Feature editors handle the feature article segment of client or business publications. The precise nature of the feature section varies due to the type of published content - articles in a woman's magazine can, for example, cover appearance or health problems, while those in a travel journal may contain luxurious or familial trips for professionals.
As a features editor, you will mainly work in an office alongside your editorial team, but you could be expected to travel for meetings, conferences, photoshoots, or interviews. Your job is more of a typical nine-to-five job; however, it depends on the publication you serve. Besides, you may need to work longer hours when you approach your deadlines.
A qualification in English or Journalism could help you succeed in this role, but it isn't always evident. For senior positions, a degree and experience in that magazine's subject matter would be beneficial.
As feature editors are usually experienced journalists or writers, their starting salary can be around $41,000 for more extensive publications.
There is more than meets the eye when it comes to being a features editor. For example, did you know that they make an average of $25.83 an hour? That's $53,722 a year!
Between 2018 and 2028, the career is expected to grow -3% and produce -3,400 job opportunities across the U.S.
There are certain skills that many features editors have in order to accomplish their responsibilities. By taking a look through resumes, we were able to narrow down the most common skills for a person in this position. We discovered that a lot of resumes listed creativity, detail oriented and good judgment.
When it comes to the most important skills required to be a features editor, we found that a lot of resumes listed 11.9% of features editors included editorial staff, while 9.8% of resumes included freelance writers, and 8.3% of resumes included daily paper. Hard skills like these are helpful to have when it comes to performing essential job responsibilities.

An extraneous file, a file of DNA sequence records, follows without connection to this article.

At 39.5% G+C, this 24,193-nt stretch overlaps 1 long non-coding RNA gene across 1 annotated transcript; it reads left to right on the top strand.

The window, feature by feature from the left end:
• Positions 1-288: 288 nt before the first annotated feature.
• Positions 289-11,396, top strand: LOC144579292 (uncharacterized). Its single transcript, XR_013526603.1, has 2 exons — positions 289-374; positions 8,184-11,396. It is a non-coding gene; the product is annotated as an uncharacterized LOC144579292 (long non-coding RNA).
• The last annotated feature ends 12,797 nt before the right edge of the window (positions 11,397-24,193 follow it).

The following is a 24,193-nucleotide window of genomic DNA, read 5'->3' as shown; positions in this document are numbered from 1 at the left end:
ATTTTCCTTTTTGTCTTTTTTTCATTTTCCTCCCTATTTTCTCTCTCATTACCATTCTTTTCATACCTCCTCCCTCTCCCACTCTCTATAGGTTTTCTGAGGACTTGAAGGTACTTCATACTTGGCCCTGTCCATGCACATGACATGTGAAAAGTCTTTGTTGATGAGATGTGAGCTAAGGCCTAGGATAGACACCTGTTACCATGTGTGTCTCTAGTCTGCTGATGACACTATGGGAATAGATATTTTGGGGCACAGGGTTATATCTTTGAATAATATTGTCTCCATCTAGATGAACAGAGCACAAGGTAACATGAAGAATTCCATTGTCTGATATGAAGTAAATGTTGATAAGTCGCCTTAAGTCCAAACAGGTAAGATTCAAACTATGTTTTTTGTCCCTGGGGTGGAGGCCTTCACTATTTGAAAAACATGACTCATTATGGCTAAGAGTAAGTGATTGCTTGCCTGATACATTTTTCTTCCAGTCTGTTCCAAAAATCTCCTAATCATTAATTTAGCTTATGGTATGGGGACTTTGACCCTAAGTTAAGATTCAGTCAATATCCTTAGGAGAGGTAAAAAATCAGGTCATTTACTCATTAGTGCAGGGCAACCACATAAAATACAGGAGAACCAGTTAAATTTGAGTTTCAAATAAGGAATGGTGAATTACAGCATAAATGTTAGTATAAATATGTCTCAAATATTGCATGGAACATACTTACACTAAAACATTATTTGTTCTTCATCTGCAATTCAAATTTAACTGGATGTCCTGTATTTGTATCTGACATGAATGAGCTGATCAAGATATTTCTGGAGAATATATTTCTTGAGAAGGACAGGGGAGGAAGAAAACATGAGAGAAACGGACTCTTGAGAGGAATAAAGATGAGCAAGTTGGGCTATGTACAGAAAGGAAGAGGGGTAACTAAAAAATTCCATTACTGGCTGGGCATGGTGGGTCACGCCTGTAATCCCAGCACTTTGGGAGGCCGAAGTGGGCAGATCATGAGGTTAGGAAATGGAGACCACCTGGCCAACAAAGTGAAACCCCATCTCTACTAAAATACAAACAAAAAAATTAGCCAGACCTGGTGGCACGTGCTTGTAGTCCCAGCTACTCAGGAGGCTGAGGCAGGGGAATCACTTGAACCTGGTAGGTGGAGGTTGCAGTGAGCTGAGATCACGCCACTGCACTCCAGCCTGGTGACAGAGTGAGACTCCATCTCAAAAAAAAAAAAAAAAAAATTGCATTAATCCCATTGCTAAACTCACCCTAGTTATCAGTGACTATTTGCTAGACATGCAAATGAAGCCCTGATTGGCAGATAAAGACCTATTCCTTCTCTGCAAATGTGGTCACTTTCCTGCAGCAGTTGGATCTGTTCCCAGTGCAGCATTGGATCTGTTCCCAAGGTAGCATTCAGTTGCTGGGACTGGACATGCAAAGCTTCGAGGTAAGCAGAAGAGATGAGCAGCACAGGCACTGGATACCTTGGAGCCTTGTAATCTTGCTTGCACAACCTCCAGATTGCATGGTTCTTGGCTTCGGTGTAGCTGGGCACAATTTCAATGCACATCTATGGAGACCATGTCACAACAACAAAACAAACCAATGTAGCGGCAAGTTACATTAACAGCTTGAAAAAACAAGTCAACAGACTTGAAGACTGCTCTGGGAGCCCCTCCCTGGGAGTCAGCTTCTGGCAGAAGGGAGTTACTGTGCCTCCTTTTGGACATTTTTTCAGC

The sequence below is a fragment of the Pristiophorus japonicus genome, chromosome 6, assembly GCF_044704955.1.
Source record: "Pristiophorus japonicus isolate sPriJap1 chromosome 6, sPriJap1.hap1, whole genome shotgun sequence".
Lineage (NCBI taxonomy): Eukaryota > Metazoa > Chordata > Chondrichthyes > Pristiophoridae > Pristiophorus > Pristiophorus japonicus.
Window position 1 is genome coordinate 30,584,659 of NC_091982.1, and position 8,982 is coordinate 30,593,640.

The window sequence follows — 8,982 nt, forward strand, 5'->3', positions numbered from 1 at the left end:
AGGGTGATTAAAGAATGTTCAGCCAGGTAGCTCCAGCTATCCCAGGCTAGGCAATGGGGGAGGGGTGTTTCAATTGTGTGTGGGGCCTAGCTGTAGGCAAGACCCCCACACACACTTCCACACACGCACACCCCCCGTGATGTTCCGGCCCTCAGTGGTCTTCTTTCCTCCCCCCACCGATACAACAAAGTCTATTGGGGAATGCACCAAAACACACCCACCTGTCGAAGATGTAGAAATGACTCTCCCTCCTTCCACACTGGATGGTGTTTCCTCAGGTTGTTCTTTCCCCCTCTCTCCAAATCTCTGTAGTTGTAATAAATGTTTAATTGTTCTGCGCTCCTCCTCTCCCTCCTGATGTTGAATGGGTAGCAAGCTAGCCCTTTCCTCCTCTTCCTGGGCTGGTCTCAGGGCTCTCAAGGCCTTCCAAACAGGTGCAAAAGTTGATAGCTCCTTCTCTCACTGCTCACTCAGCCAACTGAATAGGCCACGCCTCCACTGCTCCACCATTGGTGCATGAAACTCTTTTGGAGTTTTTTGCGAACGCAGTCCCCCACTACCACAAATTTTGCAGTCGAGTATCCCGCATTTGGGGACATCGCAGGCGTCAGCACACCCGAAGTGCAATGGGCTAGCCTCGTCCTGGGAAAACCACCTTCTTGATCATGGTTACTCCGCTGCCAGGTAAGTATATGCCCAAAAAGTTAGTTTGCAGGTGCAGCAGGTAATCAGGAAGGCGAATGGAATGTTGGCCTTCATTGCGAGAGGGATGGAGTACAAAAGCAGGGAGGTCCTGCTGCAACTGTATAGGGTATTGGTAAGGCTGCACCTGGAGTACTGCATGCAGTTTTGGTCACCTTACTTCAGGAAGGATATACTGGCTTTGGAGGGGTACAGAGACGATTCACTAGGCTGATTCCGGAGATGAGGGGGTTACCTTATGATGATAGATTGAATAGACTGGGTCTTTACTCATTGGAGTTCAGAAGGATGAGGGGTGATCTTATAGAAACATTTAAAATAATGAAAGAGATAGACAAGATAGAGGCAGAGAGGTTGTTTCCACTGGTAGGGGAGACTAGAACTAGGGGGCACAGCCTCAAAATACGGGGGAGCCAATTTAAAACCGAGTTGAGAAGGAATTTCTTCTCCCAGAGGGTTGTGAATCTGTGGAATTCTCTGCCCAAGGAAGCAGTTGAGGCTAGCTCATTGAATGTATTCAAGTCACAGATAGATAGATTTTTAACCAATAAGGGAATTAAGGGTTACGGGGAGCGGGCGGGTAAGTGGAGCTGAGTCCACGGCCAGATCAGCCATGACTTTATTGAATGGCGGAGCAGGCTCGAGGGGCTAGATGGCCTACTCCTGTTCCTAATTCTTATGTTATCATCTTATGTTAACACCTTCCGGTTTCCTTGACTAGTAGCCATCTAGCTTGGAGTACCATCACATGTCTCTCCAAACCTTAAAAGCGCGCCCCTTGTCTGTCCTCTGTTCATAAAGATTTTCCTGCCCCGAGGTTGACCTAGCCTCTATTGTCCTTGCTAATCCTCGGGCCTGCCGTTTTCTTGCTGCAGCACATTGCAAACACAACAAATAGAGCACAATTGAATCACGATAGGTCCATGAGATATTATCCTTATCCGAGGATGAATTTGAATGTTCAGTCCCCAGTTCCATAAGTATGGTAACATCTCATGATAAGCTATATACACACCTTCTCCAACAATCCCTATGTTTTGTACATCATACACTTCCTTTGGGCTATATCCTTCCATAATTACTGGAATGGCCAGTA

When it comes to searching for a job, many search for a key term or phrase. Instead, it might be more helpful to search by industry, as you might be missing jobs that you never thought about in industries that you didn't even think offered positions related to the features editor job title. But what industry to start with? Most features editors actually find jobs in the media and hospitality industries.
If you're interested in becoming a features editor, one of the first things to consider is how much education you need. We've determined that 79.3% of features editors have a bachelor's degree. In terms of higher education levels, we found that 11.8% of features editors have master's degrees. Even though most features editors have a college degree, it's impossible to become one with only a high school degree or GED.
Choosing the right major is always an important step when researching how to become a features editor. When we researched the most common majors for a features editor, we found that they most commonly earn bachelor's degree degrees or master's degree degrees. Other degrees that we often see on features editor resumes include associate degree degrees or high school diploma degrees.
You may find that experience in other jobs will help you become a features editor. In fact, many features editor jobs require experience in a role such as editor. Meanwhile, many features editors also have previous career experience in roles such as internship or reporter.